The Company has worldwide steady growth rates although it is sold at a very high price level with compared to that low production costs. In contrast to that the competitors’ products are much cheaper, but Red Bull sticks to their prices even many competitors entered the market.. But it can be said that Red Bull is aiming for an abnormal profit and concentrating on internal and marketing orientation when setting their prices. The consumers are paying for the “way of life” and the quality.

To the place and promotion strategy can be said that Red Bull is available in 165 coun- tries (in nearly ever little shop) but produced only in Austria and Switzerland. The com- pany is widespread represented in sports sector where they are sponsoring much sports- persons and events.

To summarize that it can be said that Red Bull is a very successful and powerful com- pany and the world’s market leader in the energy drink sector but the challenge will be how to maintain the constant growth in revenue and market share. The authors hold the opinion that Red Bull should maintain developing their extreme sport sponsoring and should develop some new products as well as produce them from natural resources.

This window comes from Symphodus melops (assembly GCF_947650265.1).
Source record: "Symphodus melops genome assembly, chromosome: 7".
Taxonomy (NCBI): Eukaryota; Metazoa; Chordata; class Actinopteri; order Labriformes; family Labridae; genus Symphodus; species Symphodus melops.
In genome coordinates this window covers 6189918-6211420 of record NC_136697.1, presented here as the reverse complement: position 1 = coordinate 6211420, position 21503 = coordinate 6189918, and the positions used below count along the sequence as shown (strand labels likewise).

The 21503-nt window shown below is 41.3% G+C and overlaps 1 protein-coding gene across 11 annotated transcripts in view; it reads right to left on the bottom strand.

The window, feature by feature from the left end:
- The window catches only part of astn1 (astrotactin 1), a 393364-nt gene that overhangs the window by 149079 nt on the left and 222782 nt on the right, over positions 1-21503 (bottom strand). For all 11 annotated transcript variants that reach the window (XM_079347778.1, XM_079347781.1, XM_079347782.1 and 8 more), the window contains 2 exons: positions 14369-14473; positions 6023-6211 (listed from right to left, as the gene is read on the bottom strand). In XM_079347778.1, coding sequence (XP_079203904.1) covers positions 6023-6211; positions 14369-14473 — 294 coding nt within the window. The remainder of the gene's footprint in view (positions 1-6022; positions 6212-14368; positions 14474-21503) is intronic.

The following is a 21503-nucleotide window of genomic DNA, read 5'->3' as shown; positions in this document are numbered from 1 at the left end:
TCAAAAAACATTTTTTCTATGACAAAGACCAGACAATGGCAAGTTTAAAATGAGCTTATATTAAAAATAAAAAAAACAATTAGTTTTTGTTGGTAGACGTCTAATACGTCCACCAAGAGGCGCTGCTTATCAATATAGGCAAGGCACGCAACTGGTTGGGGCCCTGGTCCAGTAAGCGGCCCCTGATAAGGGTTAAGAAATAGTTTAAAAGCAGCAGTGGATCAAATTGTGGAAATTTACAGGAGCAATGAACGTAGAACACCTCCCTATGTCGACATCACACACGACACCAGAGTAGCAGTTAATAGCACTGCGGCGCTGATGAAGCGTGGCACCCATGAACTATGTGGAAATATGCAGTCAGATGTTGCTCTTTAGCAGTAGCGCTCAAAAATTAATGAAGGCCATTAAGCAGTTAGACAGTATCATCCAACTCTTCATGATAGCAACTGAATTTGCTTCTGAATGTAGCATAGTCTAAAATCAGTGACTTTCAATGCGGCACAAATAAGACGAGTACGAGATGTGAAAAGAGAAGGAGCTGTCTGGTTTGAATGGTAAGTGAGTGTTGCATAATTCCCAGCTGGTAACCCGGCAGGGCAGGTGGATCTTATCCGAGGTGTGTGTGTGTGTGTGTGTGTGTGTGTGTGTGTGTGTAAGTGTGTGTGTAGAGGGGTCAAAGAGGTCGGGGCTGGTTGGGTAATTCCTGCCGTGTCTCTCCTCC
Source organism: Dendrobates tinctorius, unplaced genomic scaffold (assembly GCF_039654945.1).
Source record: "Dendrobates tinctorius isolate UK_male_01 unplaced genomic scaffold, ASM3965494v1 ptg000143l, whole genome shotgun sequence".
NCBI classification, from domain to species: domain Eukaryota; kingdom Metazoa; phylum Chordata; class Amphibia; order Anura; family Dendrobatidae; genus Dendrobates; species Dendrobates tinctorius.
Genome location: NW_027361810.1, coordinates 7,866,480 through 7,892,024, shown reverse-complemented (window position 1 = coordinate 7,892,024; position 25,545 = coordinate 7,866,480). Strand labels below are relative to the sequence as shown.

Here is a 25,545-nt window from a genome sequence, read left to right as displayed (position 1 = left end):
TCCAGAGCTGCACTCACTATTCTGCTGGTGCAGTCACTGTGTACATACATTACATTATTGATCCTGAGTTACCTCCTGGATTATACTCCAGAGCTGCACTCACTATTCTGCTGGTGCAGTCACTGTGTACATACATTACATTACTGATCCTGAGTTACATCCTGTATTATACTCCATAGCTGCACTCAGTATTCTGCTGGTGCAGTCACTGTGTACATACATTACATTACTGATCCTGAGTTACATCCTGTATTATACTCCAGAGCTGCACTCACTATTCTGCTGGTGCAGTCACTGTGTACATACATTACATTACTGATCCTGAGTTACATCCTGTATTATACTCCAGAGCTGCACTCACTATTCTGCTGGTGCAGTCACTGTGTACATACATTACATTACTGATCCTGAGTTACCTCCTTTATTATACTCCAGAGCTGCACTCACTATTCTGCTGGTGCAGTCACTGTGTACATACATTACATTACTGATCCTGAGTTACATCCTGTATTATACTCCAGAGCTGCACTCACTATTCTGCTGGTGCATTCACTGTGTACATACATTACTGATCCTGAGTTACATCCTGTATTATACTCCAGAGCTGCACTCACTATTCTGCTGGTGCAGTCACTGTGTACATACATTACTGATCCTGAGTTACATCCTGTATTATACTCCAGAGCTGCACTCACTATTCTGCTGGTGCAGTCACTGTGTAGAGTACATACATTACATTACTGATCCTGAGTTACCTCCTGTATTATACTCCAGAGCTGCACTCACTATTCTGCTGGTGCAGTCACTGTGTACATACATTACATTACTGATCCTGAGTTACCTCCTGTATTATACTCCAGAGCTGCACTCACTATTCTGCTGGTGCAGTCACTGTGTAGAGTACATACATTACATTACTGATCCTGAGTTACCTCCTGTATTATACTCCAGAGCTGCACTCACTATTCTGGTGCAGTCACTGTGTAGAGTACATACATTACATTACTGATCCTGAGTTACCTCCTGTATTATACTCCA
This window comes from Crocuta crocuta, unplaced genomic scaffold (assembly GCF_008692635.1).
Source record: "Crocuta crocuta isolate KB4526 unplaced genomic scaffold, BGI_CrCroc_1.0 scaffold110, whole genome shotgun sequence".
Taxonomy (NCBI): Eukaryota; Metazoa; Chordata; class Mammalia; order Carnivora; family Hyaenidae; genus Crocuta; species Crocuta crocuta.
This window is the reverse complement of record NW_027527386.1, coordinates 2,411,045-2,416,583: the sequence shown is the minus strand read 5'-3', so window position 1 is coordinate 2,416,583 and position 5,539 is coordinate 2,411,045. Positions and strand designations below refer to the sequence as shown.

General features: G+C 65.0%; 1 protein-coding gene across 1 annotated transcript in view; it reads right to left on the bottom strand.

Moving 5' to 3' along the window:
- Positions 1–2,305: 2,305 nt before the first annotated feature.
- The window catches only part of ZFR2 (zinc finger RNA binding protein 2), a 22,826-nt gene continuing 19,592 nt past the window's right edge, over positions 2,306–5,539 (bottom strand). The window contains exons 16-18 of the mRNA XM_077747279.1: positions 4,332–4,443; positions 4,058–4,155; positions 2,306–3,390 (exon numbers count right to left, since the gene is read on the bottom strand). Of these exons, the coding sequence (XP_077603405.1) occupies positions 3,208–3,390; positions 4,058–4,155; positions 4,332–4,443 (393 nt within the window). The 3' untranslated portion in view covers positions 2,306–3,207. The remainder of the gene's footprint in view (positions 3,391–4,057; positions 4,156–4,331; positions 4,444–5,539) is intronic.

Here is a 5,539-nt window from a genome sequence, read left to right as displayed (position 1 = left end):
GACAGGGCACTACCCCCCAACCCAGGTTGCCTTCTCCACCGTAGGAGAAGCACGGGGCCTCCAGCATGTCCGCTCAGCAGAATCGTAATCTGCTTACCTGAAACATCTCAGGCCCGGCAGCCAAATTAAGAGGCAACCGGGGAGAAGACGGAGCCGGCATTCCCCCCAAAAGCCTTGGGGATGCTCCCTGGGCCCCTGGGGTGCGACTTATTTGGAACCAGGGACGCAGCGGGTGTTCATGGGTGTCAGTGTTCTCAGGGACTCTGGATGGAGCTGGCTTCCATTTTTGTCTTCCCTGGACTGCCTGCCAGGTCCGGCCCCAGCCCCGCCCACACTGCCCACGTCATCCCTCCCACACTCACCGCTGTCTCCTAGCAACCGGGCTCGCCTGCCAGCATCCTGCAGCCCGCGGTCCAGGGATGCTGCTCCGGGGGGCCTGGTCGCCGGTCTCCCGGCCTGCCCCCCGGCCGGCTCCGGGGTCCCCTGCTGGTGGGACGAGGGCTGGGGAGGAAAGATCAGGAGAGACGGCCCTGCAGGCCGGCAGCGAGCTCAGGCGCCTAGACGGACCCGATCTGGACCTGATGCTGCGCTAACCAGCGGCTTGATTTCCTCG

1. Introduction

This second assignment in marketing lecture is based on the first one with the title “Market Analysis of Red Bull based on the countries Germany, Switzerland and Austria”. In the first one we analysed and defined the Red Bull market in central Europe, therefore we found out that it would definitely be very interesting to have a more closed look on the product and pricing strategy in the marketing mix sector of the important brand Red Bull. To get a basis for this we would make some connections to our first assignment so that a critical analysis can be done.

Due to the fact that Red Bull is a well know brand all over the world we concentrated only on the pricing and product strategy in central Europe so that a combination can be done quickly by the reader.